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Laurence A. Wolsey, George L. Nemhauser
Rave reviews for INTEGER AND COMBINATORIAL OPTIMIZATION "This book provides an excellent introduction and survey of traditional fields of combinatorial optimization . . . It is indeed one of the best and most complete texts on combinatorial optimization . . . available. [And] with more than 700 entries, [it] has quite an exhaustive reference list."-Optima "A unifying approach to optimization problems is to formulate them like linear programming problems, while restricting some or all of the variables to the integers. This book is an encyclopedic resource for such formulations, as well as for understanding the structure of and solving the resulting integer programming problems."-Computing Reviews "[This book] can serve as a basis for various graduate courses on discrete optimization as well as a reference book for researchers and practitioners."-Mathematical Reviews "This comprehensive and wide-ranging book will undoubtedly become a standard reference book for all those in the field of combinatorial optimization."-Bulletin of the London Mathematical Society "This text should be required reading for anybody who intends to do research in this area or even just to keep abreast of developments."-Times Higher Education Supplement, London Also of interest . . . INTEGER PROGRAMMING Laurence A. Wolsey Comprehensive and self-contained, this intermediate-level guide to integer programming provides readers with clear, up-to-date explanations on why some problems are difficult to solve, how techniques can be reformulated to give better results, and how mixed integer programming systems can be used more effectively. 1998 (0-471-28366-5) 260 pp.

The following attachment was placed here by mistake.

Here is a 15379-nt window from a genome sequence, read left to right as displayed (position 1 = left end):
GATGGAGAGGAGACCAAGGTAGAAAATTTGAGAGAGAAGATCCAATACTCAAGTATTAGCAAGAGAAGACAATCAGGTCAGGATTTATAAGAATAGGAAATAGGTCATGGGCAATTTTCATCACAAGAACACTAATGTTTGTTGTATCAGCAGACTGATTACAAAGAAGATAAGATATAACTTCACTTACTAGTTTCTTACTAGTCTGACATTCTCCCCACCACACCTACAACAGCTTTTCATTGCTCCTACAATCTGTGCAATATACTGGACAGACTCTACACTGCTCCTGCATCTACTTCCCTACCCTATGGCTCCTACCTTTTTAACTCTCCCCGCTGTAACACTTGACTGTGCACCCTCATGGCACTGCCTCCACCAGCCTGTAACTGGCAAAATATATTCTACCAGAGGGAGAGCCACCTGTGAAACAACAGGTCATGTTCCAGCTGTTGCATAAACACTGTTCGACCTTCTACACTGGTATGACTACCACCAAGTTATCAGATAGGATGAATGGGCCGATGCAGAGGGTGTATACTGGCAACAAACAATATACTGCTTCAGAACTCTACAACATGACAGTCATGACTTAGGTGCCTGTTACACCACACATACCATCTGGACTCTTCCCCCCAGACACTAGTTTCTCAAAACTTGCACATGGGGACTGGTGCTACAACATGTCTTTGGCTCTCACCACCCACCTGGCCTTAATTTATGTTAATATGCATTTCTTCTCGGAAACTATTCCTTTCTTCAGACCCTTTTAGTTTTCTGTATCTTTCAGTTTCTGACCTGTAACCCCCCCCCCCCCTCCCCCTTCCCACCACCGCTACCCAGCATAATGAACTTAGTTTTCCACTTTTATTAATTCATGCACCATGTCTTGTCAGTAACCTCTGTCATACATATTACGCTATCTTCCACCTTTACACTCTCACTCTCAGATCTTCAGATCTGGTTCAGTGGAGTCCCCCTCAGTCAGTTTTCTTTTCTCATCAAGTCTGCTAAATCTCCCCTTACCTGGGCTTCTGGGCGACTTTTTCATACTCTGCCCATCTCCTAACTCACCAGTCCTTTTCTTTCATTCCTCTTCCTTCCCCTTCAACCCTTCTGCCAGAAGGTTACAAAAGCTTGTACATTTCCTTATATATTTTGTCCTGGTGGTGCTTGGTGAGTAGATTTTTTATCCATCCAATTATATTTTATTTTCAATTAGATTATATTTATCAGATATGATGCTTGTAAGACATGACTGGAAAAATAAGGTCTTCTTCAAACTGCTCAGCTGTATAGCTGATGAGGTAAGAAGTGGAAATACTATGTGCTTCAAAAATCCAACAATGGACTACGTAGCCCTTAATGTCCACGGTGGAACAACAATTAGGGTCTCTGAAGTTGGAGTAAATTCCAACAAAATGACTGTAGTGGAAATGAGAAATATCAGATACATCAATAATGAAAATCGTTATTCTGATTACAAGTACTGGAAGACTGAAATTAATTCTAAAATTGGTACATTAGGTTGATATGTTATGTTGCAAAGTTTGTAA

Saul I. Gass
"I would not hesitate to recommend the book." — Industrial Engineering. Entertaining, nontechnical introduction covers basic concepts of linear programming and its relationship to operations research; geometric interpretation and problem solving, solution techniques, network problems, much more. Appendix offers precise statements of definitions, theorems, and techniques, additional computational procedures. Only high-school algebra needed. Bibliography.
Christos H. Papadimitriou, Kenneth Steiglitz
Clearly written graduate-level text considers the Soviet ellipsoid algorithm for linear programming; efficient algorithms for network flow, matching, spanning trees, and matroids; the theory of NP-complete problems; approximation algorithms, local search heuristics for NP-complete problems, more. "Mathematicians wishing a self-contained introduction need look no further." — American Mathematical Monthly. 1982 edition.